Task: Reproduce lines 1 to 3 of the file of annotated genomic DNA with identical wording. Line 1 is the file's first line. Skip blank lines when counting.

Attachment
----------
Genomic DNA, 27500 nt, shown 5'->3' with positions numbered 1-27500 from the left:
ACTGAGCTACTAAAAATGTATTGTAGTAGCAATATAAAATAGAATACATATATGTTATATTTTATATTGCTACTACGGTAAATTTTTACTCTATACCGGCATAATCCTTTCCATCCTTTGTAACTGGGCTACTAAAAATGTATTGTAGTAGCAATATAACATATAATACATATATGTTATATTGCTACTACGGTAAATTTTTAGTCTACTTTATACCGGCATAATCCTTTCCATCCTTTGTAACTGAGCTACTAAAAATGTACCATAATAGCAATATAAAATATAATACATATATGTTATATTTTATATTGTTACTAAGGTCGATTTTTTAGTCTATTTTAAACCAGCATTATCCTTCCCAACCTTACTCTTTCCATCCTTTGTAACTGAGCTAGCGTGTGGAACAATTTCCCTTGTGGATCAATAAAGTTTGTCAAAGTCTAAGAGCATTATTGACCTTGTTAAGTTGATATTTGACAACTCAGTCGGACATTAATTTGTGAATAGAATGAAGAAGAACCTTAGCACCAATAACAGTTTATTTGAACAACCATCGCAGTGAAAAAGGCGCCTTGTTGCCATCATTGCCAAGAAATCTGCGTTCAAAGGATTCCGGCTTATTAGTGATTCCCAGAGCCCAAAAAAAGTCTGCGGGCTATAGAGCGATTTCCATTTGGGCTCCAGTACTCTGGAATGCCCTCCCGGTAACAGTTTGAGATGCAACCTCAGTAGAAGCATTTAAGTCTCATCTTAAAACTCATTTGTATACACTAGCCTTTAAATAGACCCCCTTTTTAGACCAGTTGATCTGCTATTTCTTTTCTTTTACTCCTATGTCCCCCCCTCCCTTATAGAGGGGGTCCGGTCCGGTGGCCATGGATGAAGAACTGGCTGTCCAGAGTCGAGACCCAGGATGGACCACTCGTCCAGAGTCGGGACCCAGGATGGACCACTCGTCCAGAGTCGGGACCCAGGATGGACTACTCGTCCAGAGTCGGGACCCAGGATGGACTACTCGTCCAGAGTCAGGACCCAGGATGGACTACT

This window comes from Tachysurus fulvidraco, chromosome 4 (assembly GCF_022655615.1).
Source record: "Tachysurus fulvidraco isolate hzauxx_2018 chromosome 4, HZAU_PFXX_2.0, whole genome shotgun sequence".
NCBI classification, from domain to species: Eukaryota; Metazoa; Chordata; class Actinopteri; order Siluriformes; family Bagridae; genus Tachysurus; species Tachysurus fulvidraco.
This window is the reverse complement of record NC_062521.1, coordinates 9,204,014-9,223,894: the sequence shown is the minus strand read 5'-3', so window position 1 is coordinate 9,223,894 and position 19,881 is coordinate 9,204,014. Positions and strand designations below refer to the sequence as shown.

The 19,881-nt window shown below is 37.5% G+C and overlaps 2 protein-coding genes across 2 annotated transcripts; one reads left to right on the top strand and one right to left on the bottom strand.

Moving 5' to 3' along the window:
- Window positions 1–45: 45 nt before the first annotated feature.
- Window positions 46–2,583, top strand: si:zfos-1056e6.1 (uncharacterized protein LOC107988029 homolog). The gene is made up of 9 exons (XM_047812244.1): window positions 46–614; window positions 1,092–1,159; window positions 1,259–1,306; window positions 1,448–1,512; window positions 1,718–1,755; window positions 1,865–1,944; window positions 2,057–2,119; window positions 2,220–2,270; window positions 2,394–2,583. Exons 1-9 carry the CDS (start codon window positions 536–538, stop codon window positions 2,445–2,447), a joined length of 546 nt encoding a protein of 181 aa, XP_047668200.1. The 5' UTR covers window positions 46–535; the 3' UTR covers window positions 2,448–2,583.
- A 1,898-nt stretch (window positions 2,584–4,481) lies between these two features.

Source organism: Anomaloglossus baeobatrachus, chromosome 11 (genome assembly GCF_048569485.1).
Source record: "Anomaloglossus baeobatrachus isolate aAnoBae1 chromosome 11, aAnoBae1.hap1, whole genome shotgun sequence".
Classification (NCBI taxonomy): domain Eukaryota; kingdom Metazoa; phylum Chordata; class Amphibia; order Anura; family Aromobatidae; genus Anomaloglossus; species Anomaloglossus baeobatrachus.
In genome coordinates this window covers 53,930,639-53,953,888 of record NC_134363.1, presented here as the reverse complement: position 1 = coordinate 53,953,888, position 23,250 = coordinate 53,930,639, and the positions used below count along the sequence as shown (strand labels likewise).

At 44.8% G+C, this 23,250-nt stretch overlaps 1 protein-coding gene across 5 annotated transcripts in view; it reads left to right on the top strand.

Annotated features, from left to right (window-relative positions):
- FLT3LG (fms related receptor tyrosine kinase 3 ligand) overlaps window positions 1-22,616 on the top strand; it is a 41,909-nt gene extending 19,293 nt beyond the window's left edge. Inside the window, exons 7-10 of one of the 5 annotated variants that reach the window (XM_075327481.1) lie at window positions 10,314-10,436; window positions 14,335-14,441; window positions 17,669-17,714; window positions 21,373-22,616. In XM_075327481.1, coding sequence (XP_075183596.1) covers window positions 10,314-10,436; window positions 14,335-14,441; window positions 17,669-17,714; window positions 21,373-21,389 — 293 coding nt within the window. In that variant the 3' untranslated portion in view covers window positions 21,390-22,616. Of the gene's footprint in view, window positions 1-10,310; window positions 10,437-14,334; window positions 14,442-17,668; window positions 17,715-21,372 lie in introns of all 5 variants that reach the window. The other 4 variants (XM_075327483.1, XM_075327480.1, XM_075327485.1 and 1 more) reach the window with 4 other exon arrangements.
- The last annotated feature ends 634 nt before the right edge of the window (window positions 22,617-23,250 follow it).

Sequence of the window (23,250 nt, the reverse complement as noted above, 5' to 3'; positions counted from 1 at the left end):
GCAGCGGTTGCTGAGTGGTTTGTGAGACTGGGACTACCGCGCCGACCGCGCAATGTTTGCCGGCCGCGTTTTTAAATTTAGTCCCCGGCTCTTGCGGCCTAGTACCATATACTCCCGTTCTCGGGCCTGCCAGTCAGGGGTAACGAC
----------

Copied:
Genomic DNA, 27500 nt, shown 5'->3' with positions numbered 1-27500 from the left:
ACTGAGCTACTAAAAATGTATTGTAGTAGCAATATAAAATAGAATACATATATGTTATATTTTATATTGCTACTACGGTAAATTTTTACTCTATACCGGCATAATCCTTTCCATCCTTTGTAACTGGGCTACTAAAAATGTATTGTAGTAGCAATATAACATATAATACATATATGTTATATTGCTACTACGGTAAATTTTTAGTCTACTTTATACCGGCATAATCCTTTCCATCCTTTGTAACTGAGCTACTAAAAATGTACCATAATAGCAATATAAAATATAATACATATATGTTATATTTTATATTGTTACTAAGGTCGATTTTTTAGTCTATTTTAAACCAGCATTATCCTTCCCAACCTTACTCTTTCCATCCTTTGTAACTGAGCTAGCGTGTGGAACAATTTCCCTTGTGGATCAATAAAGTTTGTCAAAGTCTAAGAGCATTATTGACCTTGTTAAGTTGATATTTGACAACTCAGTCGGACATTAATTTGTGAATAGAATGAAGAAGAACCTTAGCACCAATAACAGTTTATTTGAACAACCATCGCAGTGAAAAAGGCGCCTTGTTGCCATCATTGCCAAGAAATCTGCGTTCAAAGGATTCCGGCTTATTAGTGATTCCCAGAGCCCAAAAAAAGTCTGCGGGCTATAGAGCGATTTCCATTTGGGCTCCAGTACTCTGGAATGCCCTCCCGGTAACAGTTTGAGATGCAACCTCAGTAGAAGCATTTAAGTCTCATCTTAAAACTCATTTGTATACACTAGCCTTTAAATAGACCCCCTTTTTAGACCAGTTGATCTGCTATTTCTTTTCTTTTACTCCTATGTCCCCCCCTCCCTTATAGAGGGGGTCCGGTCCGGTGGCCATGGATGAAGAACTGGCTGTCCAGAGTCGAGACCCAGGATGGACCACTCGTCCAGAGTCGGGACCCAGGATGGACCACTCGTCCAGAGTCGGGACCCAGGATGGACTACTCGTCCAGAGTCGGGACCCAGGATGGACTACTCGTCCAGAGTCAGGACCCAGGATGGACTACT

This window comes from Tachysurus fulvidraco, chromosome 4 (assembly GCF_022655615.1).